Ms. Payer wrote this book while she lived as an American in Paris, working as the health and science reporter for an American newspaper.  She had lived her whole life in the US, having been born in Kansas and had then spent 8 years in Paris working and writing.  Ms. Payer died too soon in 2001 at the age of 56 from breast cancer. 

I find myself picking up and re-reading her book from time to time to get inspired by the simplicity of her message and the profound implications of what she had observed.  So much of medical decision making is cultural and values driven.  Even though medicine has a scientific backbone, the way the science is used by doctors and patients alike, is based on values and trust.  Culture is important because therapeutics must be based on a trust bond between health professional and patient.  That trust bond is built by understanding and communicating values and cultural norms in a way that reflects respect for and autonomy of the person in need.  If you don’t understand and accept the differences of people in the four western democracies that Ms. Payer describes in her book, you cannot understand and accept the differences in people from far more diverse cultures.  In order to be effective in truly touching that person in need and foster healing, a health professional must meet that person on their terms.  That holds true for all cultures around the world and also holds true for differences in cultural norms in different regions of the United States.  It even holds true for different subcultures related to schooling, profession, and socioeconomic status. 

A recent case in point at my company Accolade brought all this to mind.  A young woman from an English speaking country was transferred to the United States by her company.  This brilliant scientist found herself in the exciting yet daunting position of gaining a promotion but also having to move to a new culture.  Language was not an issue however changing cultures can still be quite difficult.  Her Health Assistant at Accolade had been helping her intermittently with understanding her health benefits and her health plan as this was totally foreign to her since her move to the US.  This stress was taken to a new level when she became ill and was admitted to the hospital.  In the hospital, the cultural challenges intensified.  She was told that she had to have a procedure and that without the procedure, treatment could not be initiated.  She then asked what the complication rate of the procedure was and was told that she would do fine, and that the complication rate was only 1 in 100.  As she was in a teaching hospital, the message was given by a doctor in training, a resident, and the doctors appeared to her to change on a daily basis.  She felt alone, frightened, and even in danger.  For a scientist used to working with quality parameters of 1 in 250,000, 1 in 100 seemed barbaric.  She interpreted this as meaning that since a doctor in training, who was not very well trained, was going to do this procedure they expected it to be much riskier than it had to be.  They also told her that she was too sick to be discharged from the hospital and that she either had to have the procedure or just get sicker.  She had no options.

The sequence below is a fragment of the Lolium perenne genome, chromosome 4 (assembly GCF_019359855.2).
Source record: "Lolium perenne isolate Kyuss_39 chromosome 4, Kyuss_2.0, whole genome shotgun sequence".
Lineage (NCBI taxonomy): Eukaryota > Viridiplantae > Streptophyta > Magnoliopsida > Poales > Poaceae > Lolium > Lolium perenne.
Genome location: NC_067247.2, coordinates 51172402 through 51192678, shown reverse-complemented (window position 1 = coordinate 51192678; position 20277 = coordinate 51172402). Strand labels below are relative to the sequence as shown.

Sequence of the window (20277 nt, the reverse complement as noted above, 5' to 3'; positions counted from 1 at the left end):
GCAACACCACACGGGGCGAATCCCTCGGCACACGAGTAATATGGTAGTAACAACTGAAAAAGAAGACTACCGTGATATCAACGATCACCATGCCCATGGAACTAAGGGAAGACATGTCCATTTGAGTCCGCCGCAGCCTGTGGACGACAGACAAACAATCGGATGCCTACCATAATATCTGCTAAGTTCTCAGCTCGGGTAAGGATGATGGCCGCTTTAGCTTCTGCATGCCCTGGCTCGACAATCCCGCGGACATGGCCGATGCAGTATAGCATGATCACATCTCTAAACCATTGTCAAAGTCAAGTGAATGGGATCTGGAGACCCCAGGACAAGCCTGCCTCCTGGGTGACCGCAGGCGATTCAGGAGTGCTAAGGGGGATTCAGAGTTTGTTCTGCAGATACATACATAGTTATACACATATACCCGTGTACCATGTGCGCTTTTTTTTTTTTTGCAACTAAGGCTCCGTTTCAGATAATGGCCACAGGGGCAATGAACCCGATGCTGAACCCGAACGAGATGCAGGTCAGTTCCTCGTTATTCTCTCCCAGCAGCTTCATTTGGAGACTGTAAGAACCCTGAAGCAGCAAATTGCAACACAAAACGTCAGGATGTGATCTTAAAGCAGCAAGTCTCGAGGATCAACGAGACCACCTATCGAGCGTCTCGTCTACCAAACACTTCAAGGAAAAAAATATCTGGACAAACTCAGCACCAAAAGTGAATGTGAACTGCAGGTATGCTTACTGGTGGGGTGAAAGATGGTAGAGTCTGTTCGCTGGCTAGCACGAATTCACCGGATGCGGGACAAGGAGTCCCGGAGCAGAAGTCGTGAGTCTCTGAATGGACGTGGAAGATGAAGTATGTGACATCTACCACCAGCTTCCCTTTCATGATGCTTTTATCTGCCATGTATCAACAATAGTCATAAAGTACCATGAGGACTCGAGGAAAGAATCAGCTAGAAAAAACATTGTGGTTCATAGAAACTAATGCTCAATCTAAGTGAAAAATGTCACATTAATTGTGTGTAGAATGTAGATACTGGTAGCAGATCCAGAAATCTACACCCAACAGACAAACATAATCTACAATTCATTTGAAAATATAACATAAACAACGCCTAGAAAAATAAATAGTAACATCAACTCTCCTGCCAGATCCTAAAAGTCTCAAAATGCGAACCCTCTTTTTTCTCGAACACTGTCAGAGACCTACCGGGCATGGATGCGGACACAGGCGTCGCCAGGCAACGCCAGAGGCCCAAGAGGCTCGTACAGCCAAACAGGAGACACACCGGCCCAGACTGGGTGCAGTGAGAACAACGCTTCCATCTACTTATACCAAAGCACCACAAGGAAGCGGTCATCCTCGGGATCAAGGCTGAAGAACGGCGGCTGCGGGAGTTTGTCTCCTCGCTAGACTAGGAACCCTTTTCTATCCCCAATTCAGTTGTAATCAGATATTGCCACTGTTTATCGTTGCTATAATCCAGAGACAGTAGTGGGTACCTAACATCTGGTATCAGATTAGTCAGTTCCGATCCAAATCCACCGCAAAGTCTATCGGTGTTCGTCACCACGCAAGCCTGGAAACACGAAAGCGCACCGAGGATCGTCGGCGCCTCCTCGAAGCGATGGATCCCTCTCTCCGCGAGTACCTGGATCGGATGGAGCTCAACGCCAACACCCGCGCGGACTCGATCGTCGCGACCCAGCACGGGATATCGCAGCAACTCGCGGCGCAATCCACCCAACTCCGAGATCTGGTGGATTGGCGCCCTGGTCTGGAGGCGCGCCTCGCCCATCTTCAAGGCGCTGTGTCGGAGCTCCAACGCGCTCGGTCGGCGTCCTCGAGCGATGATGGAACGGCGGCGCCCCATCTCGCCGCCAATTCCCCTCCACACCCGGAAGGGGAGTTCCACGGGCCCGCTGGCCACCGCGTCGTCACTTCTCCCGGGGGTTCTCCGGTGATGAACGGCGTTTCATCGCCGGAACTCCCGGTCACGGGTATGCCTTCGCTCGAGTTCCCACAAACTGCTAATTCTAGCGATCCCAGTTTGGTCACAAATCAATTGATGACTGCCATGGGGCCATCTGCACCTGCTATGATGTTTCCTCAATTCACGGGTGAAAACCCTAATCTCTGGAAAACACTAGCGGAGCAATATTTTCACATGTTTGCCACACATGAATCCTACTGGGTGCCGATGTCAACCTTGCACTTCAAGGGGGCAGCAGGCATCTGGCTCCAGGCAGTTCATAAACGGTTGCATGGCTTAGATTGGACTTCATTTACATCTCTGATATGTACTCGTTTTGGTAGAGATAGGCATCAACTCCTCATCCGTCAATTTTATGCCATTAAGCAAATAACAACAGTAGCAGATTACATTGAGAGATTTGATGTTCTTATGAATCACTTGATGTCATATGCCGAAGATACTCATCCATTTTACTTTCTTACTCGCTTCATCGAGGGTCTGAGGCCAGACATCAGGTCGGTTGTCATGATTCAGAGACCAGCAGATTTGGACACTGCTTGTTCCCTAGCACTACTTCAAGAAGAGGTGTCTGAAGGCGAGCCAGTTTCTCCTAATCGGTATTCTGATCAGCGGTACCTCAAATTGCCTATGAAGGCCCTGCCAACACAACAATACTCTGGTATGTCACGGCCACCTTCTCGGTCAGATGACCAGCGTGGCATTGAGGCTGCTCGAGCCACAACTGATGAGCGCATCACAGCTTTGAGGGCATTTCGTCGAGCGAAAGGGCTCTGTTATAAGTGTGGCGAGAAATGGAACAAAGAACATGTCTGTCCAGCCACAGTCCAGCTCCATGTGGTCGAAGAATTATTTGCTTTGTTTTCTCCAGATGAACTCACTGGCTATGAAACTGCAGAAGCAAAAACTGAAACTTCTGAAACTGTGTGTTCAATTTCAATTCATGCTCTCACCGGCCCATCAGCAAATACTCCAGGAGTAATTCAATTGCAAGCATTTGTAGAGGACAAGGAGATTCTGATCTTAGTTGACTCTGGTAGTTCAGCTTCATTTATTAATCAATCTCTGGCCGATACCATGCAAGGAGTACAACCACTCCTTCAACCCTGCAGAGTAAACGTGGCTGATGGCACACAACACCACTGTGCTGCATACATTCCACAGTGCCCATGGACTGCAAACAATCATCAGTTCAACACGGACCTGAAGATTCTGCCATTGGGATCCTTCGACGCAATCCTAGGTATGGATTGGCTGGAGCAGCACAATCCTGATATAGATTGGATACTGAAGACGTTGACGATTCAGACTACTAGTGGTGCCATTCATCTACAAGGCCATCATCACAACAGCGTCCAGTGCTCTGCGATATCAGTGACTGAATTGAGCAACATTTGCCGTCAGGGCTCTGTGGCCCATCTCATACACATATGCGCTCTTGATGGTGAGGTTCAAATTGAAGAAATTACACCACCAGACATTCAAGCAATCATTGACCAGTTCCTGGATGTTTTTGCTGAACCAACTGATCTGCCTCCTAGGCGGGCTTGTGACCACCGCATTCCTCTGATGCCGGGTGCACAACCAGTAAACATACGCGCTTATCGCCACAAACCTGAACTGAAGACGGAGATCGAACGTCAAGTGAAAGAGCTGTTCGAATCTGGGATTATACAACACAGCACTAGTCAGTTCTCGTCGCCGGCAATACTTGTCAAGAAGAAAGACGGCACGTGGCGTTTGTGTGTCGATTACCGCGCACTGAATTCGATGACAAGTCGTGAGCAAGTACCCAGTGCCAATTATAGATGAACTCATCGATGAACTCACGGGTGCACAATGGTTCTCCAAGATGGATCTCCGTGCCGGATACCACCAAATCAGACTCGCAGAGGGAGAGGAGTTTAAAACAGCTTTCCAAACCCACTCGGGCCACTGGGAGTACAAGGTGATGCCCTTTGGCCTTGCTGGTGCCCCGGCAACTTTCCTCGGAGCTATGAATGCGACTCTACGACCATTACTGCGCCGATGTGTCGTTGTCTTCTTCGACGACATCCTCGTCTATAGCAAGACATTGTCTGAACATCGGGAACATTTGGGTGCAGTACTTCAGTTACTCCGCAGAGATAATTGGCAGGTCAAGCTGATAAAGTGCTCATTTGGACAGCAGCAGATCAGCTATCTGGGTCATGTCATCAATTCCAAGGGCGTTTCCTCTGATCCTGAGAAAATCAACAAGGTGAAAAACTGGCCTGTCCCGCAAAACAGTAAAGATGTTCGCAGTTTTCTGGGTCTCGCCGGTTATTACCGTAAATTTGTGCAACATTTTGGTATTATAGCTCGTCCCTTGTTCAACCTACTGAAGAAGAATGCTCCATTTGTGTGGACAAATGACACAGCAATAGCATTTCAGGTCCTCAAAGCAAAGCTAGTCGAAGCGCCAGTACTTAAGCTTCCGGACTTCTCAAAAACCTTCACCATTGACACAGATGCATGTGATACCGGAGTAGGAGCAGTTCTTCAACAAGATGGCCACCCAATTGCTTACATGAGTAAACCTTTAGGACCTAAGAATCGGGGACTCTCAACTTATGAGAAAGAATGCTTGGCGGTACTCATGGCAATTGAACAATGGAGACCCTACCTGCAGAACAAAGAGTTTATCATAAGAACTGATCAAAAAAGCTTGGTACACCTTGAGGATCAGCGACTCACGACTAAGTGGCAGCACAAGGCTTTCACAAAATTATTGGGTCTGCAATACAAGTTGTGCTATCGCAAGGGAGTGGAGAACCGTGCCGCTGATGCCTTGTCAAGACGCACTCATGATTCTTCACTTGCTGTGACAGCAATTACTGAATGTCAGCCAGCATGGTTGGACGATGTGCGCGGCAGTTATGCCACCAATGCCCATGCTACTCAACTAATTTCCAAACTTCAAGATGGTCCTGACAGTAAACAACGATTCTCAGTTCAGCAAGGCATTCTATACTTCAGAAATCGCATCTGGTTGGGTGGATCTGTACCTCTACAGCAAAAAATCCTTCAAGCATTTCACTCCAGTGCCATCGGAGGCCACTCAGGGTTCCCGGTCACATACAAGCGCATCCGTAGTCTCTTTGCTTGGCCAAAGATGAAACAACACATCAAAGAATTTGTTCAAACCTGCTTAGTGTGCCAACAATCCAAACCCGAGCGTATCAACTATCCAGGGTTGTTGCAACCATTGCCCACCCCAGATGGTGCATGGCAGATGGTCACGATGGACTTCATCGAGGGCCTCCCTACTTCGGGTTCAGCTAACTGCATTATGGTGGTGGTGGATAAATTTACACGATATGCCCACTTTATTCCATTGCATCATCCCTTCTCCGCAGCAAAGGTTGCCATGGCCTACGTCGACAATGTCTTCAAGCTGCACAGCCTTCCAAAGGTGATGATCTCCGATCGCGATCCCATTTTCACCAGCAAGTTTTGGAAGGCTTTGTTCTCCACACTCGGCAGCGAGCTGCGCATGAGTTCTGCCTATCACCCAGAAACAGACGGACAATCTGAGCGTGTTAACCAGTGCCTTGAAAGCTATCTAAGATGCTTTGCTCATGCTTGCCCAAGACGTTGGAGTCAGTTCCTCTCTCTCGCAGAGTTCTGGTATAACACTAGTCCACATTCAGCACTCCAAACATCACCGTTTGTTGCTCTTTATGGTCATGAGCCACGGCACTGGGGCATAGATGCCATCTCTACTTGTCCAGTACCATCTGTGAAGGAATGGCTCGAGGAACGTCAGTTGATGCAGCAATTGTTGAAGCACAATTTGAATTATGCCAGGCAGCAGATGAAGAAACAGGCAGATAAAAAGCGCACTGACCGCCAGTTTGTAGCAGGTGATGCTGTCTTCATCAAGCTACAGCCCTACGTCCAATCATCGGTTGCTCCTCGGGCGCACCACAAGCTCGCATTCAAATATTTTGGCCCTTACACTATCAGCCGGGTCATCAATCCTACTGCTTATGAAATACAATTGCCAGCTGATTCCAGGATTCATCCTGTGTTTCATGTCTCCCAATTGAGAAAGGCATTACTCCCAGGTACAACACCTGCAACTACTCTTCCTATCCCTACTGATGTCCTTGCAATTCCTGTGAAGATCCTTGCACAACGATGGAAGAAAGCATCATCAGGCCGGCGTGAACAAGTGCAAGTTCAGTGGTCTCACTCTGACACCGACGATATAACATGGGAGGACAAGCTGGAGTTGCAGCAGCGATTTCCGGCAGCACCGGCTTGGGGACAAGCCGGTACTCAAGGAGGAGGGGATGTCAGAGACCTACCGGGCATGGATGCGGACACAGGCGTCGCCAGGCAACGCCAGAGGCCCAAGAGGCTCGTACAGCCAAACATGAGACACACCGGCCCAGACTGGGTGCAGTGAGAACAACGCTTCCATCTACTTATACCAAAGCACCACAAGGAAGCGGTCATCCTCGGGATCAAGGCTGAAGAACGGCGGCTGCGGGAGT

She felt like a prisoner.  She felt as though there was no one on her side.  At that point her Accolade Health Assistant®, Kate, was the only person she could turn to.  The patient was speaking to Kate, who she was starting to trust, on a daily basis.  Kate, understood that she did not have all the expertise in that young woman’s cultural background that she needed so she turned to another Accolade employee, Mary, who is not usually on the front lines with people in need, but who came from the same region of the same country as this young woman.  Mary immediately coached Kate on communication norms that would help to build trust. Subsequent phone calls reflected that cultural intelligence in communication.  After a few calls, that trust bond was strengthened in order to help this young woman through her illness. Mary also began to talk with her on the phone creating more trust for the entire team at Accolade.
The end result was a patient who felt supported and empowered and who was able to subsequently be transferred to another hospital in order to have a fresh start in building trust with a new medical staff in order to move therapy forward.  It did turn out in the new hospital that the previous well known teaching hospital had been giving her medication in doses that was toxic to her liver.  That toxic effect was reversed and she started to improve. 

I think about all this and wonder if evidence based guidelines which are purely based on science, and not on culture or values, leave out a critical point.  I wonder if the push for productivity that forces doctors and nurses to spend less time finding out the values and cultures of the people in need sitting in front of them will ultimately lead to worse care.  I wonder if we can maintain and even improve our ability to effectively treat people in a way that values them as autonomous independent people when we seem to be pushing in the opposite direction, even with the best of intentions to try to build a more sustainable system from a cost perspective.  Ultimately, medicine is personal with one person touching another in a way that is intimate, honorable, and respectful of all that the person in need is as a fellow human being.  We should accept nothing less as health professionals or as patients.